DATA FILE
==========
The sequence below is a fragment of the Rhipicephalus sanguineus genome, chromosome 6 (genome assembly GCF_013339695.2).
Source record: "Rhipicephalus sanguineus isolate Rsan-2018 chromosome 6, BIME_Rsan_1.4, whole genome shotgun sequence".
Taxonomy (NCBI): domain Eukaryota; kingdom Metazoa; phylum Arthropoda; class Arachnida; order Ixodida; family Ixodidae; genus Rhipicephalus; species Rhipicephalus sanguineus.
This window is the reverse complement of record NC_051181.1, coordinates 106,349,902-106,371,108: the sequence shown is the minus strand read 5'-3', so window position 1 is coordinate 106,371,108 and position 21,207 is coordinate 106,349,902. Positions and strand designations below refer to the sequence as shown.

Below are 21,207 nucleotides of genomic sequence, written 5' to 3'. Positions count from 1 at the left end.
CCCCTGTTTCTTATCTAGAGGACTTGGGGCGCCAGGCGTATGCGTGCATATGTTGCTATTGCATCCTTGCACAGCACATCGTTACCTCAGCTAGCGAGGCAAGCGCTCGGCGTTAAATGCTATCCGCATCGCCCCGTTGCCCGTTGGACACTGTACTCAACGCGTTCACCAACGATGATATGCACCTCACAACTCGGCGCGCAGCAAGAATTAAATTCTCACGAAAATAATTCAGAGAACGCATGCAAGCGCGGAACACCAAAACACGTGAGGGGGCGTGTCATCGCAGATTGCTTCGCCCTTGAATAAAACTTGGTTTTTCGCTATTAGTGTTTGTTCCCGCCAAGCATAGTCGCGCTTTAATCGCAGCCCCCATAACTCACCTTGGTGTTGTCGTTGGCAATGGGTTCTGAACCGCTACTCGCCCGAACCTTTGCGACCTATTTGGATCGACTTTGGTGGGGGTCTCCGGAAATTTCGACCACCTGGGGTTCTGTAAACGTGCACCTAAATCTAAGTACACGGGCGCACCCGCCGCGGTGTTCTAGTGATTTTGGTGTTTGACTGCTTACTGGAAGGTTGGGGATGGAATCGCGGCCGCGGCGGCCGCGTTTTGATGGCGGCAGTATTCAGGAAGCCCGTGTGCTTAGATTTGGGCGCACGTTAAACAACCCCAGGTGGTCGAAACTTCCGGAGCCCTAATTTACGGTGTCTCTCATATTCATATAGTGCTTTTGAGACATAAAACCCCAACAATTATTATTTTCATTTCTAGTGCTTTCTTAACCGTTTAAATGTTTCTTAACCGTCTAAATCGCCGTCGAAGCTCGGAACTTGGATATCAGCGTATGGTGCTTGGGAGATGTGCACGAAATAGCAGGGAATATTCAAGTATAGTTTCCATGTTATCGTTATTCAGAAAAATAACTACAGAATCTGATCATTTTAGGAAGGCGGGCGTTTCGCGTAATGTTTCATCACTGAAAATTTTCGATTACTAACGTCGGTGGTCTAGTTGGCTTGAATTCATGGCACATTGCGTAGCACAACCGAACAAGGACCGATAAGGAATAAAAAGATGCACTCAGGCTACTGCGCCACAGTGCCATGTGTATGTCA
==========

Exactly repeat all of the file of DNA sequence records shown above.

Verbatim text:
The sequence below is a fragment of the Rhipicephalus sanguineus genome, chromosome 6 (genome assembly GCF_013339695.2).
Source record: "Rhipicephalus sanguineus isolate Rsan-2018 chromosome 6, BIME_Rsan_1.4, whole genome shotgun sequence".
Taxonomy (NCBI): domain Eukaryota; kingdom Metazoa; phylum Arthropoda; class Arachnida; order Ixodida; family Ixodidae; genus Rhipicephalus; species Rhipicephalus sanguineus.
This window is the reverse complement of record NC_051181.1, coordinates 106,349,902-106,371,108: the sequence shown is the minus strand read 5'-3', so window position 1 is coordinate 106,371,108 and position 21,207 is coordinate 106,349,902. Positions and strand designations below refer to the sequence as shown.

Below are 21,207 nucleotides of genomic sequence, written 5' to 3'. Positions count from 1 at the left end.
CCCCTGTTTCTTATCTAGAGGACTTGGGGCGCCAGGCGTATGCGTGCATATGTTGCTATTGCATCCTTGCACAGCACATCGTTACCTCAGCTAGCGAGGCAAGCGCTCGGCGTTAAATGCTATCCGCATCGCCCCGTTGCCCGTTGGACACTGTACTCAACGCGTTCACCAACGATGATATGCACCTCACAACTCGGCGCGCAGCAAGAATTAAATTCTCACGAAAATAATTCAGAGAACGCATGCAAGCGCGGAACACCAAAACACGTGAGGGGGCGTGTCATCGCAGATTGCTTCGCCCTTGAATAAAACTTGGTTTTTCGCTATTAGTGTTTGTTCCCGCCAAGCATAGTCGCGCTTTAATCGCAGCCCCCATAACTCACCTTGGTGTTGTCGTTGGCAATGGGTTCTGAACCGCTACTCGCCCGAACCTTTGCGACCTATTTGGATCGACTTTGGTGGGGGTCTCCGGAAATTTCGACCACCTGGGGTTCTGTAAACGTGCACCTAAATCTAAGTACACGGGCGCACCCGCCGCGGTGTTCTAGTGATTTTGGTGTTTGACTGCTTACTGGAAGGTTGGGGATGGAATCGCGGCCGCGGCGGCCGCGTTTTGATGGCGGCAGTATTCAGGAAGCCCGTGTGCTTAGATTTGGGCGCACGTTAAACAACCCCAGGTGGTCGAAACTTCCGGAGCCCTAATTTACGGTGTCTCTCATATTCATATAGTGCTTTTGAGACATAAAACCCCAACAATTATTATTTTCATTTCTAGTGCTTTCTTAACCGTTTAAATGTTTCTTAACCGTCTAAATCGCCGTCGAAGCTCGGAACTTGGATATCAGCGTATGGTGCTTGGGAGATGTGCACGAAATAGCAGGGAATATTCAAGTATAGTTTCCATGTTATCGTTATTCAGAAAAATAACTACAGAATCTGATCATTTTAGGAAGGCGGGCGTTTCGCGTAATGTTTCATCACTGAAAATTTTCGATTACTAACGTCGGTGGTCTAGTTGGCTTGAATTCATGGCACATTGCGTAGCACAACCGAACAAGGACCGATAAGGAATAAAAAGATGCACTCAGGCTACTGCGCCACAGTGCCATGTGTATGTCA